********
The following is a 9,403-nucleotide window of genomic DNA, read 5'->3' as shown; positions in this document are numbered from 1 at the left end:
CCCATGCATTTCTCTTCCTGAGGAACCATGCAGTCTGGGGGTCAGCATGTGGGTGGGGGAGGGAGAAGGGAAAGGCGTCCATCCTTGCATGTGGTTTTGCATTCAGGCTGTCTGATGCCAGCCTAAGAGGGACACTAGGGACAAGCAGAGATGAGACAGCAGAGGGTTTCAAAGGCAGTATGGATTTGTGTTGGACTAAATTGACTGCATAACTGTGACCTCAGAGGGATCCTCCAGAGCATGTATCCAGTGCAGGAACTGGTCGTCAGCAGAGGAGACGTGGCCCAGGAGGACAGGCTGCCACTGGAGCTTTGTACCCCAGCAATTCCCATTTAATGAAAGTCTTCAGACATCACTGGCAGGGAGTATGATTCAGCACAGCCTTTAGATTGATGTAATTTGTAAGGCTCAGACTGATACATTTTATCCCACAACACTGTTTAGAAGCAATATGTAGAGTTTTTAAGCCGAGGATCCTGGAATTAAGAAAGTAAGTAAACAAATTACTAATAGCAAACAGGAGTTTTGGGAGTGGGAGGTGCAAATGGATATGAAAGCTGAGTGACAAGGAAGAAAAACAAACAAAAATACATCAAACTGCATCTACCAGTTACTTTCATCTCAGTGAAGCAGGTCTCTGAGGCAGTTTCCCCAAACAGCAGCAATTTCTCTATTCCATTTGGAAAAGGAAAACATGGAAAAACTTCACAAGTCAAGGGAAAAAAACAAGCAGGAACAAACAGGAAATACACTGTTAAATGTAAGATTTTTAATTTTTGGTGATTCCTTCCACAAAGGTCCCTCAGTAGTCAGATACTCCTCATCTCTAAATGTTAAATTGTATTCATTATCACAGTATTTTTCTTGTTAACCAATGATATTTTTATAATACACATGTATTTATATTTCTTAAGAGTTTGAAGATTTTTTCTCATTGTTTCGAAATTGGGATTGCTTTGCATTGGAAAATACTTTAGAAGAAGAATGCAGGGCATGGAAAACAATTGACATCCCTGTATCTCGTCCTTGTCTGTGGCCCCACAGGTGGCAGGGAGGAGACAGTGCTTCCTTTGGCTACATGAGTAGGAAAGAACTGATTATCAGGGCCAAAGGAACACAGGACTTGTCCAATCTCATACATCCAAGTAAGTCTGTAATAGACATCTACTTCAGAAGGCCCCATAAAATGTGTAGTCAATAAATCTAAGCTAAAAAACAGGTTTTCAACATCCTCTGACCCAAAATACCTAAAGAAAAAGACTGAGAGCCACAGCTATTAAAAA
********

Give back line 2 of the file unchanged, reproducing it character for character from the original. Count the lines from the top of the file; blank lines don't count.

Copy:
CCCATGCATTTCTCTTCCTGAGGAACCATGCAGTCTGGGGGTCAGCATGTGGGTGGGGGAGGGAGAAGGGAAAGGCGTCCATCCTTGCATGTGGTTTTGCATTCAGGCTGTCTGATGCCAGCCTAAGAGGGACACTAGGGACAAGCAGAGATGAGACAGCAGAGGGTTTCAAAGGCAGTATGGATTTGTGTTGGACTAAATTGACTGCATAACTGTGACCTCAGAGGGATCCTCCAGAGCATGTATCCAGTGCAGGAACTGGTCGTCAGCAGAGGAGACGTGGCCCAGGAGGACAGGCTGCCACTGGAGCTTTGTACCCCAGCAATTCCCATTTAATGAAAGTCTTCAGACATCACTGGCAGGGAGTATGATTCAGCACAGCCTTTAGATTGATGTAATTTGTAAGGCTCAGACTGATACATTTTATCCCACAACACTGTTTAGAAGCAATATGTAGAGTTTTTAAGCCGAGGATCCTGGAATTAAGAAAGTAAGTAAACAAATTACTAATAGCAAACAGGAGTTTTGGGAGTGGGAGGTGCAAATGGATATGAAAGCTGAGTGACAAGGAAGAAAAACAAACAAAAATACATCAAACTGCATCTACCAGTTACTTTCATCTCAGTGAAGCAGGTCTCTGAGGCAGTTTCCCCAAACAGCAGCAATTTCTCTATTCCATTTGGAAAAGGAAAACATGGAAAAACTTCACAAGTCAAGGGAAAAAAACAAGCAGGAACAAACAGGAAATACACTGTTAAATGTAAGATTTTTAATTTTTGGTGATTCCTTCCACAAAGGTCCCTCAGTAGTCAGATACTCCTCATCTCTAAATGTTAAATTGTATTCATTATCACAGTATTTTTCTTGTTAACCAATGATATTTTTATAATACACATGTATTTATATTTCTTAAGAGTTTGAAGATTTTTTCTCATTGTTTCGAAATTGGGATTGCTTTGCATTGGAAAATACTTTAGAAGAAGAATGCAGGGCATGGAAAACAATTGACATCCCTGTATCTCGTCCTTGTCTGTGGCCCCACAGGTGGCAGGGAGGAGACAGTGCTTCCTTTGGCTACATGAGTAGGAAAGAACTGATTATCAGGGCCAAAGGAACACAGGACTTGTCCAATCTCATACATCCAAGTAAGTCTGTAATAGACATCTACTTCAGAAGGCCCCATAAAATGTGTAGTCAATAAATCTAAGCTAAAAAACAGGTTTTCAACATCCTCTGACCCAAAATACCTAAAGAAAAAGACTGAGAGCCACAGCTATTAAAAA